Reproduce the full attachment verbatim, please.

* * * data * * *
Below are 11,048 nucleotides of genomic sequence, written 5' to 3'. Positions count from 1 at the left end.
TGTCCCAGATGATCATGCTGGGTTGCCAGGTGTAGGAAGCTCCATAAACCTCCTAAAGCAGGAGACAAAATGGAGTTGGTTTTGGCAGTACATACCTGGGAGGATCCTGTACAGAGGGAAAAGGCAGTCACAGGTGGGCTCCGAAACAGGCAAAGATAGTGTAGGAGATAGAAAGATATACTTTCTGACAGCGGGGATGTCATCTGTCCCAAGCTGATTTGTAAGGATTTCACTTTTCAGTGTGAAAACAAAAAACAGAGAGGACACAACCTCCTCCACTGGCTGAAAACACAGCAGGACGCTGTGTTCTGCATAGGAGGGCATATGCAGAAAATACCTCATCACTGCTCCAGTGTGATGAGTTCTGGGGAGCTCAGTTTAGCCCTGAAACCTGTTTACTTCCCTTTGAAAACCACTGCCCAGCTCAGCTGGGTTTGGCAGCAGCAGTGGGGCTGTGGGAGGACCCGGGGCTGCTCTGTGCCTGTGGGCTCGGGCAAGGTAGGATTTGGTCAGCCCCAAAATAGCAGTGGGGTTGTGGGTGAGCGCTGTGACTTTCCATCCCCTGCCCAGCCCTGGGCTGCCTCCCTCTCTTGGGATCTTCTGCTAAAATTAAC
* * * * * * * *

Below are 11,048 nucleotides of genomic sequence, written 5' to 3'. Positions count from 1 at the left end.
TGTCCCAGATGATCATGCTGGGTTGCCAGGTGTAGGAAGCTCCATAAACCTCCTAAAGCAGGAGACAAAATGGAGTTGGTTTTGGCAGTACATACCTGGGAGGATCCTGTACAGAGGGAAAAGGCAGTCACAGGTGGGCTCCGAAACAGGCAAAGATAGTGTAGGAGATAGAAAGATATACTTTCTGACAGCGGGGATGTCATCTGTCCCAAGCTGATTTGTAAGGATTTCACTTTTCAGTGTGAAAACAAAAAACAGAGAGGACACAACCTCCTCCACTGGCTGAAAACACAGCAGGACGCTGTGTTCTGCATAGGAGGGCATATGCAGAAAATACCTCATCACTGCTCCAGTGTGATGAGTTCTGGGGAGCTCAGTTTAGCCCTGAAACCTGTTTACTTCCCTTTGAAAACCACTGCCCAGCTCAGCTGGGTTTGGCAGCAGCAGTGGGGCTGTGGGAGGACCCGGGGCTGCTCTGTGCCTGTGGGCTCGGGCAAGGTAGGATTTGGTCAGCCCCAAAATAGCAGTGGGGTTGTGGGTGAGCGCTGTGACTTTCCATCCCCTGCCCAGCCCTGGGCTGCCTCCCTCTCTTGGGATCTTCTGCTAAAATTAAC